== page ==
NALE fix heavy-handed, unfair

NALE proposal

A government proposal to deal with NALE breaches is excessive and will create an uneven tax environment in superannuation.

The federal government’s proposal to deal with non-arm’s-length expenditure (NALE) breaches is heavy-handed and would create inequitable tax regimes for SMSFs and Australian Prudential Regulation Authority (APRA)-regulated funds, according to the SMSF Association.

SMSF Association deputy chief executive and director of policy and education Peter Burgess said the government’s consideration of options on how to break the link between a general expense breach and the income of a superannuation fund as a whole was welcome, but the application to SMSFs was excessive compared to the breaches and in comparison to APRA-regulated funds.

“Under the current law, imposing a tax penalty on all the fund income can give rise to disproportionally severe outcomes,” Burgess said on the industry body’s website.

“However, the option of including an amount equal to five times the difference between an arm’s-length expense and the expense that was incurred could still give rise to disproportionate outcomes given some general expenditure breaches could be taxed at an effective tax rate of 225 per cent.”

Speaking with selfmanagedsuper, he added the proposed fix was particularly disproportionate if the breach was small and inadvertent and SMSFs had no recourse to address the breach.

“With the five times model there is no ability to fix the breach, particularly where it was a mistake, and there is no capacity to treat the breach as anything else, such as turning it into an excess concessional contribution,” he told selfmanagedsuper.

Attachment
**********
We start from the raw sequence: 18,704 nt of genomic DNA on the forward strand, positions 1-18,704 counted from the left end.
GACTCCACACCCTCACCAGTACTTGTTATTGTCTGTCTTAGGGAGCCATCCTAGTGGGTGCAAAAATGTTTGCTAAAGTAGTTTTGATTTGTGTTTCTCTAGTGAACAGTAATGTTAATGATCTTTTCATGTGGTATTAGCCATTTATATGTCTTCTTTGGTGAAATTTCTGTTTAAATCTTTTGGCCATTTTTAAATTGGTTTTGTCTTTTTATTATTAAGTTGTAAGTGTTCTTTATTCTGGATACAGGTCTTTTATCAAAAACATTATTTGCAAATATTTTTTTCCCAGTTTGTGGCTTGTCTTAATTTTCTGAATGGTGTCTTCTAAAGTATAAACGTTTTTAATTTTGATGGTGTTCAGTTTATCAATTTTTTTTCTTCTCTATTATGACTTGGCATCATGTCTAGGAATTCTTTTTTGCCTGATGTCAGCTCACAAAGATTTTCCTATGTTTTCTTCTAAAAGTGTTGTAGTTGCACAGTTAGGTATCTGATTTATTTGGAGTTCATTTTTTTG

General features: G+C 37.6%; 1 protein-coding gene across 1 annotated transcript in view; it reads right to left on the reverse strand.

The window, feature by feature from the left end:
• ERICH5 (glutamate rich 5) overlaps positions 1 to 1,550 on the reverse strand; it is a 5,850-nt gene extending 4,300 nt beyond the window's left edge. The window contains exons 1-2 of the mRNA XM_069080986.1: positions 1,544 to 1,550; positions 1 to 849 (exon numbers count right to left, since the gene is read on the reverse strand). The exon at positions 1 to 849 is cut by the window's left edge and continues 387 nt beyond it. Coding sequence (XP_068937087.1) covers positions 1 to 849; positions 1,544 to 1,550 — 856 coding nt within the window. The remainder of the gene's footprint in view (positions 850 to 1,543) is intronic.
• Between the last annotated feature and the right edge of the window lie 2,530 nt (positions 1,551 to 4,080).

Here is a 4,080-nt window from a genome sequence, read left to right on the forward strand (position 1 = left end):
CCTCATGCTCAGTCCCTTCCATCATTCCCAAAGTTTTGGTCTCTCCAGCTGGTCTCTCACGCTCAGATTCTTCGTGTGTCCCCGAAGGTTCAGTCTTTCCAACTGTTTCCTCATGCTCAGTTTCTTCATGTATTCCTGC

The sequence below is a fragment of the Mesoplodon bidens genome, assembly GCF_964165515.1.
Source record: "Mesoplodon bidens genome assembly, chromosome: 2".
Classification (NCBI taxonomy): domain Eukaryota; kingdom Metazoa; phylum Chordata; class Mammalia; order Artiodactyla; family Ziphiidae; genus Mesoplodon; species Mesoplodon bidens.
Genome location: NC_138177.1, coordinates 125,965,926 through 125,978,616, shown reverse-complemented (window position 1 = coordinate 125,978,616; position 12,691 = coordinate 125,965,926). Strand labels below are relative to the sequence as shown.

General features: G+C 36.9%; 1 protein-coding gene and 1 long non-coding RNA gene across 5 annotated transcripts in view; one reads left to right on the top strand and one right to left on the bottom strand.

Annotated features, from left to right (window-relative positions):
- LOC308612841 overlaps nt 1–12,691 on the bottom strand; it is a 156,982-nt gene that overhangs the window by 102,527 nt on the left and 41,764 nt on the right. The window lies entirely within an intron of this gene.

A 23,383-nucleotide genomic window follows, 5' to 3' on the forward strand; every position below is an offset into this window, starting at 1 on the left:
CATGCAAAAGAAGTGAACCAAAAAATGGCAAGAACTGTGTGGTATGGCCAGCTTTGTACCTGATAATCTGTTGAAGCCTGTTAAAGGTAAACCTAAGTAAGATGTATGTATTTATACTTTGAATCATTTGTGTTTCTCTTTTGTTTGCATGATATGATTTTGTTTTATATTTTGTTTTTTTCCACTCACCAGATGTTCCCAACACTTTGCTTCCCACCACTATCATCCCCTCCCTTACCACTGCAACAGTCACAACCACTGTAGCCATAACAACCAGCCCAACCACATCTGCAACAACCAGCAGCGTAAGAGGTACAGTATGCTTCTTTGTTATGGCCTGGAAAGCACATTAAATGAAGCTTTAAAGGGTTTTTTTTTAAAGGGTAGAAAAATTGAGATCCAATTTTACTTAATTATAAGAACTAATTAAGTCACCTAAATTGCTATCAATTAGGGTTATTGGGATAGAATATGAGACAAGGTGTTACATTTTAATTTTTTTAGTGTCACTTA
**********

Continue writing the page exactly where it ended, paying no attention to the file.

He added the proposal, which is contained in a consultation paper released this week by Treasury, also represented an unfair tax outcome for SMSFs in comparison to APRA-regulated funds, which will be exempted from the NALE general expenses provisions if the proposals are adopted.

The exemption would be a departure from a long-standing position of tax neutrality across the superannuation industry and would create different tax regimes for different types of funds, he noted.

“We are supportive of APRA-regulated funds being exempted from the NALE general expenses provisions, but would also ask the same for SMSFs if these proposals create unfair outcomes for them,” he said.

“It is not appropriate that there may be different rules for different types of funds. Will it be fair that an APRA-regulated fund member can benefit from a non-arm’s-length arrangement while SMSF members can’t do the same?”

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